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    The 5 Second Rule – How to Double the Number of Leads on Your Landing Page?

    Advanced PPCCRO

    There’s no substitute for a first impression. 

    It takes us about 5 seconds to form an opinion or a conclusion about something, which in other words is known as the 5 Second Rule.

    Hence for us marketers, the first 5 seconds a user spends on a landing page are critical. That’s how long it takes them to decide whether they’d like to stay or leave our site. 

    In this short post, I want to talk about one principle that can improve your “score” when it comes to these critical five seconds. 

    But to understand what this score is made of; I’d like you to look at the first 4 questions an average user asks themselves when they land on an unfamiliar landing page: 

    1. What are they talking about on this page anyway? 

    2. Is it relevant to me?

    3. Can this site be trusted?

    4. Okay, so what am I supposed to do now?

    Pretty trivial questions, right?

    And yet, a lot of sites sometimes forget about them and do the exact opposite, which of course, ends up costing them a poor conversion rate and traffic that escapes as soon as it enters the site.

    So, to pass the test (that the user is making you take), you must adhere to a terribly simple rule that is more significant than you could possibly imagine:

    The iron rule for improving conversions: keep it simple

    Every page on your site has a purpose: A lead generation page is supposed to collect leads, a category page in an e-commerce store should get users to enter a product page; the product page should make them add the product to the cart, the shopping cart page should bring them into the checkout process, and so on and so forth.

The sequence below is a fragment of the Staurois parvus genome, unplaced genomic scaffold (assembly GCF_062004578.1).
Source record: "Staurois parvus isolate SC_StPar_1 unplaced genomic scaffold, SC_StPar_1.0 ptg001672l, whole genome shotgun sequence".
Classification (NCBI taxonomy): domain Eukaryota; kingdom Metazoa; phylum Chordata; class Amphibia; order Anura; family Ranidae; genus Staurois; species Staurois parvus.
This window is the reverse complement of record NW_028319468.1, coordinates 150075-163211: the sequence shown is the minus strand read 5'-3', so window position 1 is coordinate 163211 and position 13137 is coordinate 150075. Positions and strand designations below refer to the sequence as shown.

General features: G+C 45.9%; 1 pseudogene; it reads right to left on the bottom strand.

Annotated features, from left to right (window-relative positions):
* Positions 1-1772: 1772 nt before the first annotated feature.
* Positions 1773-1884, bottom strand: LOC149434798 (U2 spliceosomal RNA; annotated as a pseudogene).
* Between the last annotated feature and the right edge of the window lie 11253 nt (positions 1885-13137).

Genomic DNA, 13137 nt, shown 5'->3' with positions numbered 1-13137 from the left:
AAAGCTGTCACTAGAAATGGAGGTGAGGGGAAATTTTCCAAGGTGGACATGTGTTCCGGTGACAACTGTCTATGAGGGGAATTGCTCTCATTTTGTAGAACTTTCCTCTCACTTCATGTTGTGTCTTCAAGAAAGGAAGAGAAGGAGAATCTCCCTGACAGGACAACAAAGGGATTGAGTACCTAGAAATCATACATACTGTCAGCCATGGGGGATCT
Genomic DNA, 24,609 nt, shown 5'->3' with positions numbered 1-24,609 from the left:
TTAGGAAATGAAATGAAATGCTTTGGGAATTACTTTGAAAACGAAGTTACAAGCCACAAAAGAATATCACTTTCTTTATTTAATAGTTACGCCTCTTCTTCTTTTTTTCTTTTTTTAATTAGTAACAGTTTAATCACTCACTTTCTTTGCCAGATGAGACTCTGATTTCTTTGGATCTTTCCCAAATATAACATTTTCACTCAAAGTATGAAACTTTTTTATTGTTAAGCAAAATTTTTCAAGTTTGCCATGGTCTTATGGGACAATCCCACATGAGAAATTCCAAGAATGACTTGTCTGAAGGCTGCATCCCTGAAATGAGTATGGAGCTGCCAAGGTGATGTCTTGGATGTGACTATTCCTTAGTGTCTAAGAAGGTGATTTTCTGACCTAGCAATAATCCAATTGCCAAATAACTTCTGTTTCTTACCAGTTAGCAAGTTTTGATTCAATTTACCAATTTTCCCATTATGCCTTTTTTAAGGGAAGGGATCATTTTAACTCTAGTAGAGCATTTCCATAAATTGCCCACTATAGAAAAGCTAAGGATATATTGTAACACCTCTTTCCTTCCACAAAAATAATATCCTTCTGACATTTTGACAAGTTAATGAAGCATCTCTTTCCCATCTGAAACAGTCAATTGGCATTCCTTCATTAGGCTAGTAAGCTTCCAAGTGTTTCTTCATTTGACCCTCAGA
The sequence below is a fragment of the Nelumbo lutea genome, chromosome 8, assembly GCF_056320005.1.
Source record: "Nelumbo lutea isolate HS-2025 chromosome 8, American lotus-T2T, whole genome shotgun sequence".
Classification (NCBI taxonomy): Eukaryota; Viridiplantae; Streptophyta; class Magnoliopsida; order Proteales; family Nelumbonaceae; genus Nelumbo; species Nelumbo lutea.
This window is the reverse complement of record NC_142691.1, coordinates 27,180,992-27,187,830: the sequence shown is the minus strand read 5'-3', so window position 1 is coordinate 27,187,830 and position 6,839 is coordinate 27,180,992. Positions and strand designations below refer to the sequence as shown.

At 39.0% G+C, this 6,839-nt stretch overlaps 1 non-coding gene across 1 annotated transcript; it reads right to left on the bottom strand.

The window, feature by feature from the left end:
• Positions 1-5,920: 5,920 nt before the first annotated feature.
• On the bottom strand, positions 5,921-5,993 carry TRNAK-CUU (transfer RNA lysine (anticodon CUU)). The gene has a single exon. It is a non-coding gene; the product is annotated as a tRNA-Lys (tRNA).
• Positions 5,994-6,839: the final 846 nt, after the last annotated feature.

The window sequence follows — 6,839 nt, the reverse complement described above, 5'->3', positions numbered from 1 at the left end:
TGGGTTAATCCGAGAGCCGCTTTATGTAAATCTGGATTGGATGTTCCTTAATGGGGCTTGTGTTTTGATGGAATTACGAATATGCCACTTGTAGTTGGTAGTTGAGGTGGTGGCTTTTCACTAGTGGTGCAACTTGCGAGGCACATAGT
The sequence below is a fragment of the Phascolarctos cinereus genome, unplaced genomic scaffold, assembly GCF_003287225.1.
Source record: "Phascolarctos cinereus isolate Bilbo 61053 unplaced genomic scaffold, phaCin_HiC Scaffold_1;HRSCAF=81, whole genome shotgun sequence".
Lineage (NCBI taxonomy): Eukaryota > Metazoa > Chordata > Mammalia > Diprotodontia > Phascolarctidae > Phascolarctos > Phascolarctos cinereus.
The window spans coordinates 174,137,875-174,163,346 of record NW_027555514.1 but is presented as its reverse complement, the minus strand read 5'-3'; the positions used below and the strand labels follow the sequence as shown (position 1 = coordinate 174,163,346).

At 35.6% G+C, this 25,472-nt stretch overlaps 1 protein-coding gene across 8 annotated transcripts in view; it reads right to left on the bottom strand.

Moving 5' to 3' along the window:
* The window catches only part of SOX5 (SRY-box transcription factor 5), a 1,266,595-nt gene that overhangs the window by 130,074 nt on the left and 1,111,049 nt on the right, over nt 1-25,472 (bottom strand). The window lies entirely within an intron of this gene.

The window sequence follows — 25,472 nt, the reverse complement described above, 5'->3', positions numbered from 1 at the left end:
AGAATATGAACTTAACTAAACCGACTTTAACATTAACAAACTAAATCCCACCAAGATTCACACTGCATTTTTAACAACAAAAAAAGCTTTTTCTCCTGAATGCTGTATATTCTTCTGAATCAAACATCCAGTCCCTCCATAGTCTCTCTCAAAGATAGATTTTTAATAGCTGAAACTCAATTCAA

The principle of simplicity says that before we focus on the elements that improve our conversion ratio (i.e., a title’s copy, background image, whether to add a video or not, whether to place a form with three or two fields, and whether to make a button green or red), we first need to make sure that the overall experience of our page is simple and that a user can answer the 4 questions I mentioned above.

    1. Simplicity will help a user quickly understand what the landing page’s topic is.

    2. Simplicity will also help them decide whether that topic is relevant to them or not.

    3. Simplicity creates trust. Visually noisy pages, on the other hand, appear cheap. Minimalism conveys luxury and reliability.

    4. Finally, simplicity will help the user quickly understand the following action they need to take to move forward.

    Champions tip: To know if your site passes the 5-second test or not, let an outsider look at the site for 5 seconds and then ask them, “what’s the main benefit that this site can give you?”

    The ugliest site in the world

    To illustrate, tell me what you think of the following site:

    So the truth is that this is not a good example because this site made 106 million dollars(!!) in 2015, but you can agree with me that when you first visit it, you really have no idea what you are supposed to do on it. 

    Why is that? 

    Because it does not maintain the principle of simplicity.

    How do you do that in practice?

    First, you need to ask yourself what you want the user to think/feel/understand/know when they arrive on the page and what action you want them to perform. Then, once you’ve defined the action, every time you come to add an image/video/form/banner/link or anything else – ask yourself whether it is beneficial for the user or simply in their way.